The Quadrifoglio Oro was made in 60 pieces with specifications similar to the Dutch Run Out: 2000 JTS powered to almost 170 CV, sequential clutch, red instruments, alloy wheels, red paint.[27] This version ends the assembling of the last bodies of the GT.[28]

GT Cabriolet Concept[edit]

A GT Cabriolet concept car made by design house Bertone.

A softtop GT Cabrio Concept was made by Bertone in 2003, it came in public April 6, 2011.[29] The car was four-seat open version of the GT coupé, which Bertone hoped to get built in their own plant. The next generation Alfa open top car was instead built by Pininfarina using the Brera coupé as a base.


  1. ^ Enrique García (2010). "Alfa Romeo cesa la producción del GT". (in Spanish). Retrieved 2010-08-21. 
  3. ^ a b c d "Search results for "alfa romeo GT"". Retrieved 2008-01-18. 
  4. ^ a b Luca Ciferri. "The car that Alfa should have built". Automotive News. Retrieved 2011-04-09. 
  5. ^ a b "2006 Alfa Romeo GT Coupe 3.2 V6". Retrieved 2007-07-31. 
  6. ^ a b "Alfa Romeo at the 2006 Paris International Motor Show". Retrieved 2007-07-31. 
  7. ^ (Italian) Description of the engine evolution of the 2000 JTS up to the latest studies - partially adopted in the Run Out edition - for an update of the engine in case the production continued
  8. ^ (Dutch) Dutch Brochure showing the "Run Out Edition 2010" nicknamed GT Sport, too
  9. ^ Brochure Alfa GT Centenario for Austrialia[dead link]
  10. ^ Scritto da: Dario Montrone - martedì 12 gennaio 2010 (1975-07-05). "Alfa Romeo GT assembled "Centenario" for the French market". Retrieved 2013-10-12. 
  11. ^ (Italian) Alfa GT Quadrifoglio Oro
  12. ^ "The Verdict: Alfa Gt". (London). 2004-06-29. Archived from the original on 2007-11-20. Retrieved 2007-07-31. 
  13. ^ "Alfa GT a real thoroughbred". Archived from the original on 29 August 2007. Retrieved 2007-07-31.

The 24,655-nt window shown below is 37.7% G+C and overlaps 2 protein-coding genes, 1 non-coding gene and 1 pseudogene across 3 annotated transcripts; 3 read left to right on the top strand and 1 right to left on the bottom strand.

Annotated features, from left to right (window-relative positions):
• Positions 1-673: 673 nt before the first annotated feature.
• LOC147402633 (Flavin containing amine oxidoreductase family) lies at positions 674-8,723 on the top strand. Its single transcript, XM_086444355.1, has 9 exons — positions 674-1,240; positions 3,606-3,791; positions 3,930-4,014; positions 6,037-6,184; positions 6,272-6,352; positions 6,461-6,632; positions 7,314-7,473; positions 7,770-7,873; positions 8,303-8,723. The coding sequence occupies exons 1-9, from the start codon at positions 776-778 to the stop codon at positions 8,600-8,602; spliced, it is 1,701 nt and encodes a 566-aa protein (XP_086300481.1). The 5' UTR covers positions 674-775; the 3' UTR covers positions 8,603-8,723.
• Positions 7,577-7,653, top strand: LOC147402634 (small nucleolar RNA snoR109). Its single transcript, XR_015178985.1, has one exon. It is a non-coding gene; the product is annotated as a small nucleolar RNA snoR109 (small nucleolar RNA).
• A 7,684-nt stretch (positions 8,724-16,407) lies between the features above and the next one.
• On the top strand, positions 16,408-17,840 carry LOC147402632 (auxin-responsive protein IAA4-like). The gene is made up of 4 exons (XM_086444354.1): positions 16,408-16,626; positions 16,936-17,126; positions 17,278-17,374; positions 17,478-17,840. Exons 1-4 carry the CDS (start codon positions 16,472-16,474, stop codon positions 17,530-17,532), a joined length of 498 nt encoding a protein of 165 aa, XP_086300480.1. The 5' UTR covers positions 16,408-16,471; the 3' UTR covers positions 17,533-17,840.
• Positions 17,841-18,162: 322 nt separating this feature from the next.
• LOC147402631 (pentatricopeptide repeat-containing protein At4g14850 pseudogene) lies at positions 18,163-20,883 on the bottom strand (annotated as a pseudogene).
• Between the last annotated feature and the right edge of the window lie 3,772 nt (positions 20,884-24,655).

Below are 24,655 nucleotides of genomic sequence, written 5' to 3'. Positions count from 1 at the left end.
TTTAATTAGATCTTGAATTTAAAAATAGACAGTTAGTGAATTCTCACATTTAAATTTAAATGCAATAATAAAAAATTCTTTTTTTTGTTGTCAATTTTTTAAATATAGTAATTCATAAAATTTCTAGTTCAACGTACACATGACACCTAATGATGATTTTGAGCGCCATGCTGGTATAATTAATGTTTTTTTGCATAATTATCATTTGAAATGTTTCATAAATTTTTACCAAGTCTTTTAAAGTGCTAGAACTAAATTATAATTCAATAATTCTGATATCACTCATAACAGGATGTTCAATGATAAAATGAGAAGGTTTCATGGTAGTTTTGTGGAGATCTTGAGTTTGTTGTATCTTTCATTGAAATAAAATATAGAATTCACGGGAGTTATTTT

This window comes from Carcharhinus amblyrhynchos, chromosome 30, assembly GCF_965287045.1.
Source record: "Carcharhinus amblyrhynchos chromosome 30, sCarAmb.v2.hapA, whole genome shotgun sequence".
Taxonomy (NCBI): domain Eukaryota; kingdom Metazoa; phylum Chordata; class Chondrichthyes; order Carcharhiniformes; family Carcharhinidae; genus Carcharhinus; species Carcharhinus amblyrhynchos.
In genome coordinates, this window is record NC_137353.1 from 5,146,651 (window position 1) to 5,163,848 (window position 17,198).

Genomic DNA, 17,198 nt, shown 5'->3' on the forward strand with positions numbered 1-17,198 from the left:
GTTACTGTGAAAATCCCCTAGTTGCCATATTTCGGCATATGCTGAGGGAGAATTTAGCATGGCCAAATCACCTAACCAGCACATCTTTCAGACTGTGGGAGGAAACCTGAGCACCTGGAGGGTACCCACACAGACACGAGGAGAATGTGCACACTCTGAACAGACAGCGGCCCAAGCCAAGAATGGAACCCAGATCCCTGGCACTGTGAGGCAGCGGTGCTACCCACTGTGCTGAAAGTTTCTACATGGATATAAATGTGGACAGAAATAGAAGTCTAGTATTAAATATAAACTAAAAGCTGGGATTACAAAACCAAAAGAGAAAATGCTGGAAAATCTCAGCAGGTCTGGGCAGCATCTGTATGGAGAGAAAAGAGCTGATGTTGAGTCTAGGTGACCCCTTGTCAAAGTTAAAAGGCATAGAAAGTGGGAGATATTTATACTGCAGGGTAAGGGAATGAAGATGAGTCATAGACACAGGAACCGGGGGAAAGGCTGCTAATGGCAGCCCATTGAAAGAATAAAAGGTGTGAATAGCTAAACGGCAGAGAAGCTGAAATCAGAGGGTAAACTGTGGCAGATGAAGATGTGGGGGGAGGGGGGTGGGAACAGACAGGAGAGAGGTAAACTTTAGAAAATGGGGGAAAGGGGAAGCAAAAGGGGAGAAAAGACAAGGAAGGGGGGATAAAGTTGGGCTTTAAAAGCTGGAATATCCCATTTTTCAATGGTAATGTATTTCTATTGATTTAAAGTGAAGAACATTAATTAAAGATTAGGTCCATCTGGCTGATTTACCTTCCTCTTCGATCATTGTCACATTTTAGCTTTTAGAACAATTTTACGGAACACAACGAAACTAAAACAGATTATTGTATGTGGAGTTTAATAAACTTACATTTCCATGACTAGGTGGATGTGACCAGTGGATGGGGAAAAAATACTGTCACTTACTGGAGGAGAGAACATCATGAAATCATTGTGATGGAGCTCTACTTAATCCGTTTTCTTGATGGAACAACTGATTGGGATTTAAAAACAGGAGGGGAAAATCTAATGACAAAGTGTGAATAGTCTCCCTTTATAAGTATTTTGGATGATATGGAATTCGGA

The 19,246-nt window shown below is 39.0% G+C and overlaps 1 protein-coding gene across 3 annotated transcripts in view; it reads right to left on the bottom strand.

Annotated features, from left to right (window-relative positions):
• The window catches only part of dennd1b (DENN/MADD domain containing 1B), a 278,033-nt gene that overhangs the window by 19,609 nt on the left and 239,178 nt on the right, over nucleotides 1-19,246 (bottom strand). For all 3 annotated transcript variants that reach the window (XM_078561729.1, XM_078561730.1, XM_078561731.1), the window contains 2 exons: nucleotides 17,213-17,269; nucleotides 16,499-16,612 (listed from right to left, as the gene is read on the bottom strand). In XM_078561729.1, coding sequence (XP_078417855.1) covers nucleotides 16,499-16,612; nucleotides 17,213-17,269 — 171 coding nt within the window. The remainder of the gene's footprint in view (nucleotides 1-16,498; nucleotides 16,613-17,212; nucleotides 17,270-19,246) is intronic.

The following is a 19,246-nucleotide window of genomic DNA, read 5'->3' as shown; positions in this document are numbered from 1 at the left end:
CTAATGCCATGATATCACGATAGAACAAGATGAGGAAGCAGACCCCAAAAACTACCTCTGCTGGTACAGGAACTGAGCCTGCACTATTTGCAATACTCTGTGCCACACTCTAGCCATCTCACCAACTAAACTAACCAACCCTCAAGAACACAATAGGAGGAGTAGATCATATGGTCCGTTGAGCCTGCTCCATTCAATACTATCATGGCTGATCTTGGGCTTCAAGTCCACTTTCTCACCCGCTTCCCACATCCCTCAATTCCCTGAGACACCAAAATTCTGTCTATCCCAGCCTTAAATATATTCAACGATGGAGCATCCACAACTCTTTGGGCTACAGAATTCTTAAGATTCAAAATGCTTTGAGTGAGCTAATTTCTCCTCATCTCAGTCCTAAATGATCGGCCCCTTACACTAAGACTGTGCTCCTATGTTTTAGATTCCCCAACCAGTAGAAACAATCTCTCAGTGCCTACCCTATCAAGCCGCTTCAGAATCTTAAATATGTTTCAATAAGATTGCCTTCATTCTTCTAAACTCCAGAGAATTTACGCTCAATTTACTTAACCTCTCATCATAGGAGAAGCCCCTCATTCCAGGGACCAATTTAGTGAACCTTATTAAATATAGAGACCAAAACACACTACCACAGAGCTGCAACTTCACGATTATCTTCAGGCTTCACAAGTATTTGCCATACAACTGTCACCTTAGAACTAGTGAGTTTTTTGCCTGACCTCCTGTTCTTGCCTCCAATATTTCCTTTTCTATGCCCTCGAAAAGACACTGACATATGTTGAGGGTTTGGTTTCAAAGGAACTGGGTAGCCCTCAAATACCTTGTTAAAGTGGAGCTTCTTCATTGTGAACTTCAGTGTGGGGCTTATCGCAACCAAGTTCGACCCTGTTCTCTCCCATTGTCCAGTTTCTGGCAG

14. ^ a b "Technical specifications" (PDF). Archived from the original (PDF) on 2007-09-27. Retrieved 2007-07-31. 
  15. ^ "Technical specifications Alfa GT 1.9 JTDM 16v 170 CV and Q2 system" (PDF). Retrieved 2010-10-02. 
  16. ^ "Press release 04 November 2003" (PDF). 2003. Retrieved 2012-06-07. 
  17. ^ Top Gear. "Alfa GT Cloverleaf news - Coming up clover - 2008 - BBC Top Gear". BBC Top Gear. 
  18. ^ Fabio Sciarra. "Alfa Romeo GT Quadrifoglio: nuova serie speciale per la Gran Bretagna". 
  19. ^ "Automotive Database". 
  20. ^ (Dutch) Brochure showing the "Run Out Edition 2010" aka GT Sport
  21. ^
  22. ^ "Descrizione dell'evoluzione del motore 2000 JTS" (PDF). Retrieved 2015-07-18. 
  23. ^ Andrea Zaliani. "Alfa Romeo GT". 
  24. ^ Dario Montrone. "Alfa Romeo GT: versione "centenario" per Australia e Sud Africa". 
  25. ^ Brochure Alfa GT Centenario[dead link]
  26. ^ Dario Montrone. "Alfa Romeo 147 e GT in allestimento "Centenario" per il mercato francese". 
  27. ^ "Alfa GT Quadrifoglio Oro - SESSANTA PEZZI PER IL GIAPPONE - Quattroruote". 
  28. ^ Dario Montrone. "Alfa Romeo GT: la versione Quadrifoglio Oro per il Giappone". 
  29. ^ Luca Ciferri. "The car that Alfa should have built". Retrieved 2012-02-07. 

External links[edit]